The recipient of the purchase order also has built its metadata packet that specifies the data accepted by an order entry application. As illustrated in
As summarized in
It should be noted that purely lexical qualities of the preferred standard simplify the exchange and proper interpretation of data. Other than consistency of vocabulary, there are no other requirements with respect to transmitted data so that, for example, format, structure, context, and manipulation remain the properties of application environments. That is, data representation of the application environment is not effected. Thus, in the preferred embodiment, it is possible to readily envelope, transport and transform information between diverse applications.
----> Object Class
Purchase Order/Order Entry
----> Object Property
----> Object Property
----> Object Property
----> Object Property
----> Object Property
A transaction set describes transaction types that are used to conduct a specific event between trading partners. In the example provided above, the purchase order issued by the system of FIG. 8 and the order entry data generated by the system of
As understood by a person skilled in the art, the terminology of this specification should be interpreted broadly. For example, the term “data structure” should not be construed as a data structure of a specific language or system because it generally relates to any collection of items of information (e.g., data elements). Similarly, “metadata” generally relates to any data describing other data as understood from the previous discussion. It is also understood that a metadata packet broadly defines a collection of information (e.g., a data structure) and each entry in the packet describes an item of information in such a collection. The data formats of various application data structures and the like should also be construed broadly as any data representations as understood by a person skilled in the art. Other terminology employed herein (for example, applications, process, system, transaction type, communication, function, etc.) should also be interpreted broadly as understood by a person skilled in the art.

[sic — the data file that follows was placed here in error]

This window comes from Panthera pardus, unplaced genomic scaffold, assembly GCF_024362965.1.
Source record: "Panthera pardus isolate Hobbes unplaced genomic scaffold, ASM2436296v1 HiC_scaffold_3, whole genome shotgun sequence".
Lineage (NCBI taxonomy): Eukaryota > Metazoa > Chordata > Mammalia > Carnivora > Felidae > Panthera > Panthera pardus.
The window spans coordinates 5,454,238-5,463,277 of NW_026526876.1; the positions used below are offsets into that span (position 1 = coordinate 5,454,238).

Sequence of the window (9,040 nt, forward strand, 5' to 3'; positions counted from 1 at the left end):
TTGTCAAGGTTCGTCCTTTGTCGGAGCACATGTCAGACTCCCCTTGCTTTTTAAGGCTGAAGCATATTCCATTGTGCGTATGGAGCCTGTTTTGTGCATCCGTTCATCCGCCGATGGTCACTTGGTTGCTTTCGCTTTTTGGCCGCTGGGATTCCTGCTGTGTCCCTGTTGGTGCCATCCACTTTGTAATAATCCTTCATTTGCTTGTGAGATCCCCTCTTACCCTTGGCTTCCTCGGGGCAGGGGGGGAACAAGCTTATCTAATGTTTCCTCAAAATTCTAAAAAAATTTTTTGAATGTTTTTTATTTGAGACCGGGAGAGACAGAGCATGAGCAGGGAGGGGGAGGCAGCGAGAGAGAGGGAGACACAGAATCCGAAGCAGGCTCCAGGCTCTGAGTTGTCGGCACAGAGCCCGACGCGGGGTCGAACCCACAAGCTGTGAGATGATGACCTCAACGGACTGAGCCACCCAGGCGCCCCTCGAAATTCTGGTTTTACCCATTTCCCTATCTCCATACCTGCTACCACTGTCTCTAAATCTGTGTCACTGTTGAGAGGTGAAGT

The present invention is not to be limited in scope by the specific embodiments described herein. Indeed, modifications of the invention in addition to those described herein will become apparent to those skilled in the art from the foregoing description and accompanying figures. Doubtless, numerous other embodiments can be conceived that would not depart from the teaching of the present invention, whose scope is defined by the following claims.
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|U.S. Classification||709/246, 709/247, 707/E17.006|
|Jun 10, 1999||AS||Assignment|
Owner name: EC-ENABLER, LTD., NEW YORK
Free format text: ASSIGNMENT OF ASSIGNORS INTEREST;ASSIGNOR:HUGHES, MARVIN E.;REEL/FRAME:010028/0457
Effective date: 19990610